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ADVANCES IN BELOW-THE-KNEE MANAGEMENT
Dorigo W. 1, Pulli R. 1, Piffaretti G. 2, Castelli P. 2, Griselli F. 3, Dorrucci V. 3, Ferilli F. 4, Ottavi P. 4, De Blasis G. 5, Scalisi L. 5, Monaca V. 6, Battaglia G. 7, Vecchiati E. 7, Casali G. 7, Pratesi C. 1
1 Department of Vascular Surgery, University of Florence, Florence, Italy
2 Department of Vascular Surgery, University of Insubria School of Medicine, Varese, Italy
3 Unit of Vascular Surgery, Umberto I Hospital, Mestre, Venice, Italy
4 Unit of Vascular Surgery, Santa Maria Hospital, Terni, Italy
5 Unit of Vascular Surgery, Ospedale SS. Filippo e Nicola, Avezzano, L’Aquila, Italy
6 Unit of Vascular Surgery, V.E. Ferrarotto S. Bambino Hospital, Catania, Italy
7 Unit of Vascular Surgery, S. Maria Nuova Hospital, Reggio Emilia, Italy
AIM:The aim of this study was to evaluate early and follow-up results of below-knee bypasses performed with a bioactive heparin-treated ePTFE graft in patients with peripheral arterial obstructive disease (PAOD) in a multicentric retrospective registry involving seven Italian vascular centers and to compare them with those obtained in patients operated on with autologous saphenous vein (ASV) in the same centres in the same period of time.
METHODS:Over a nine-year period, ending in 2010, a heparin bonded prosthetic graft (Propaten Gore-Tex®, W.L. Gore & Associates Inc, Flagstaff, AZ, USA) was implanted in 556 patients undergoing below-knee revascularization for PAOD (HePTFE group). In the same period of time 394 below-knee bypasses with ipsilateral ASV were performed (ASV group). Data concerning these interventions were retrospectively collected in a multicenter registry with a dedicated database. Early (<30 days) results were analyzed in terms of graft patency, major amputation rates and mortality. Follow-up results were analyzed in terms of primary and secondary graft patency, limb salvage and survival.
RESULTS:Among patients of HePTFE group, 413 had critical limb ischemia (74%); the corresponding figure for ASV group was 84% (332 interventions, P<0.001). Eighty-nine patients in HePTFE group (16%) and 207 patients in ASV group (52.5%; P<0.001) had distal tibial anastomosis. Patients in HePTFE group had more frequently adjunctive procedures performed at distal anastomotic sites in order to improve run-off status. Thirty-day death rate was 1.9% in HePTFE group and 0.5% in ASV group (P=0.08). The rates of perioperative thromboses and amputations were 6% and 3.5% in HePTFE group, and 5% and 1.7% in ASV group, without significant differences between the two groups. Mean duration of follow-up was 28.5±22.1 months; 921 patients (97%) had at least one postoperative clinical and ultrasonographic control. Estimated 48-month survival rates were 81% in HePTFE group and 74% in ASV group (P=0.7, log rank 0.1). Primary patency rate at 48 months was significantly better in ASV group (61%) than in HePTFE group (44.5%; P=0.004, log rank 8.1). The rates of secondary patency at 48 months were 57% in HePTFE group and 67.5% in ASV group (P=0.1, log rank 1.9); the corresponding values in terms of limb salvage in patients with critical limb ischemia were 77% and 79.5% (P=0.3, log rank 0.9), respectively.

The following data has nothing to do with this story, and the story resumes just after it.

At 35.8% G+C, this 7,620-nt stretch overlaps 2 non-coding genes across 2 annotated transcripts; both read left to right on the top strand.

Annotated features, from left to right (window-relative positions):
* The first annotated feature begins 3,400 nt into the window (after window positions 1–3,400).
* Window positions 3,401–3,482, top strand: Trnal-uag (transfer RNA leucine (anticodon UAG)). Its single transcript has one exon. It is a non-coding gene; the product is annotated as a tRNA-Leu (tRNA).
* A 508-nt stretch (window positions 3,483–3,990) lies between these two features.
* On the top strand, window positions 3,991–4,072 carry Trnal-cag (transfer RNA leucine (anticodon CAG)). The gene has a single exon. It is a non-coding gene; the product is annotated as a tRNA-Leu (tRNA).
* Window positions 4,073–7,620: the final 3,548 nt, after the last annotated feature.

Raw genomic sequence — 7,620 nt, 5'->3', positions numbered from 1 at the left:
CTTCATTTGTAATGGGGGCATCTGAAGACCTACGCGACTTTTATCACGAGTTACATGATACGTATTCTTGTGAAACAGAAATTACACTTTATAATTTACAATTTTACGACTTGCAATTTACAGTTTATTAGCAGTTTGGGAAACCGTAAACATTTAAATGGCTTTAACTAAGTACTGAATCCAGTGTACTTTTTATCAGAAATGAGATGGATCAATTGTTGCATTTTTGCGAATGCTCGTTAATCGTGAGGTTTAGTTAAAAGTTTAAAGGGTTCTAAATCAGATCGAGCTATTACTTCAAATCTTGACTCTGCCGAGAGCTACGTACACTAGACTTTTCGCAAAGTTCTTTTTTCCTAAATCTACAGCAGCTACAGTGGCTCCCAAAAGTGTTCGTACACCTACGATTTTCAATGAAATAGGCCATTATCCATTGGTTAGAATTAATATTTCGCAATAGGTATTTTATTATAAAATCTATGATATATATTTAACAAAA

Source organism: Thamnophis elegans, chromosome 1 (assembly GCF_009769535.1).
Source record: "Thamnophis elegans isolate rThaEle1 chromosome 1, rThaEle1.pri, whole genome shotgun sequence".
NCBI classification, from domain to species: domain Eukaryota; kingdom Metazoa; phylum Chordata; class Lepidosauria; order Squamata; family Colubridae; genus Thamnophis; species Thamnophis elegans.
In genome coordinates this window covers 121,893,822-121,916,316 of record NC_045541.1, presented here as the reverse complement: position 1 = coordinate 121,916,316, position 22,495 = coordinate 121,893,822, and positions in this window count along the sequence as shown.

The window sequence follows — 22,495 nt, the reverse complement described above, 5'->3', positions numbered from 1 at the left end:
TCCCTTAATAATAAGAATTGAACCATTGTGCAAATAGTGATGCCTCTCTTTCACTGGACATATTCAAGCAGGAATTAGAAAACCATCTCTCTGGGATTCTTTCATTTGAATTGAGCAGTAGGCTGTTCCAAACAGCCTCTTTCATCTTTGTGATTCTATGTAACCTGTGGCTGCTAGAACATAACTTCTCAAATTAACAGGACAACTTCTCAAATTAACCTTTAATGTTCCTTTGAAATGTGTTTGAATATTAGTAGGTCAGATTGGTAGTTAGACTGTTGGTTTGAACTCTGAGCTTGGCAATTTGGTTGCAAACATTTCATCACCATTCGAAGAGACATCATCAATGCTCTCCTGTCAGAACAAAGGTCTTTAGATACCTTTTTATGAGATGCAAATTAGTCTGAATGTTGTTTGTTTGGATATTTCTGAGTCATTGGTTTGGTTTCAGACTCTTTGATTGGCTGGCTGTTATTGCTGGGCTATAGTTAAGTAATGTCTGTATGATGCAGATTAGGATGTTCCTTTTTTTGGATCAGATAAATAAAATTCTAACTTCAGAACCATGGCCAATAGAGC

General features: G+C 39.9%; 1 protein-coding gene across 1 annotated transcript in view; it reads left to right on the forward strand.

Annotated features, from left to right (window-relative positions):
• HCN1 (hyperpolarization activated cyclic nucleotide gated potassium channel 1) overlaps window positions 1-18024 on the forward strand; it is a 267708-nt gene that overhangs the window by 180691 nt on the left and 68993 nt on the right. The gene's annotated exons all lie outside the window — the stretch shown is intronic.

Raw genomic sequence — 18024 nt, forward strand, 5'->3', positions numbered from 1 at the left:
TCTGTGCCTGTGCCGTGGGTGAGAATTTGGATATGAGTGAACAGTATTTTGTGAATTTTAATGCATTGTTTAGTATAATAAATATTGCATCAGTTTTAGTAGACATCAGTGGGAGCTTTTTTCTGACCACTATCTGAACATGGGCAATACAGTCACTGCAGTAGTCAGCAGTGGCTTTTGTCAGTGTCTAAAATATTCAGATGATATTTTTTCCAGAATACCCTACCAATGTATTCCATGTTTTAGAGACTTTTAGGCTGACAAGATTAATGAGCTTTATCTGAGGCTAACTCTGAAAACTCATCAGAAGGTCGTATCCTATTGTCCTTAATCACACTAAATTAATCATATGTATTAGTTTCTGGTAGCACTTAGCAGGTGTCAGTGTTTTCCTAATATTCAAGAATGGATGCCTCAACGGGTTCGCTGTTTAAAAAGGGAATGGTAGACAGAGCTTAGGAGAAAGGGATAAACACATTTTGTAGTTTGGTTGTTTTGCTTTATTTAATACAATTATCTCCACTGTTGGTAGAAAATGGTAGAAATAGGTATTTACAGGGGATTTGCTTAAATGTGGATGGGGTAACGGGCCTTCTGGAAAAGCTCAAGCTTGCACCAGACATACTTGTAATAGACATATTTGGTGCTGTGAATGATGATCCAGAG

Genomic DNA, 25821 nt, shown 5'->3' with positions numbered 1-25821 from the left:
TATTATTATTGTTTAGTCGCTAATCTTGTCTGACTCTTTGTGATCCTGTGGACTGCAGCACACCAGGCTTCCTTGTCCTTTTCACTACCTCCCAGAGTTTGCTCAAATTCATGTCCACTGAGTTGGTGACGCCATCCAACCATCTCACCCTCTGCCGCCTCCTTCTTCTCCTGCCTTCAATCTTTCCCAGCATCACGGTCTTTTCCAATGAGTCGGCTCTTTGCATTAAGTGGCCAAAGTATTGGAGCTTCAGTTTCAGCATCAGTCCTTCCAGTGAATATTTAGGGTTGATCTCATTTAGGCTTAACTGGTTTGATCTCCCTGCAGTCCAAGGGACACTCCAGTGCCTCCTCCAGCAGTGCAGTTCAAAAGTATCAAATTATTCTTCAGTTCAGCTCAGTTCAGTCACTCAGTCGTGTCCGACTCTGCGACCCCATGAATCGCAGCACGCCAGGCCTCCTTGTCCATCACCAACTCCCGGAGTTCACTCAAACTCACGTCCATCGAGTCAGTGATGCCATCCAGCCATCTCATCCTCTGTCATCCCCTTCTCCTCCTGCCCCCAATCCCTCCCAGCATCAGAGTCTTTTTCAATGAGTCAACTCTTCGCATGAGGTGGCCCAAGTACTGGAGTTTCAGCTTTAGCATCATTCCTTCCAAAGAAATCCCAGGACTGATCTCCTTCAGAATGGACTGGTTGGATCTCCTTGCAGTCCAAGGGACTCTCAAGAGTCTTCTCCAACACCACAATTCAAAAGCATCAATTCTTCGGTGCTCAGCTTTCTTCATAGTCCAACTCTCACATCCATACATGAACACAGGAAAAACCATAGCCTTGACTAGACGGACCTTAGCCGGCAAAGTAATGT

CONCLUSION: Data from this large, retrospective registry confirmed that the indexed heparin-bonded ePTFE graft provides satisfactory early and mid-term results in patients undergoing surgical below-knee revascularization. While autologous saphenous vein maintains its superiority in terms of primary patency, secondary patency and limb salvage rates are comparable.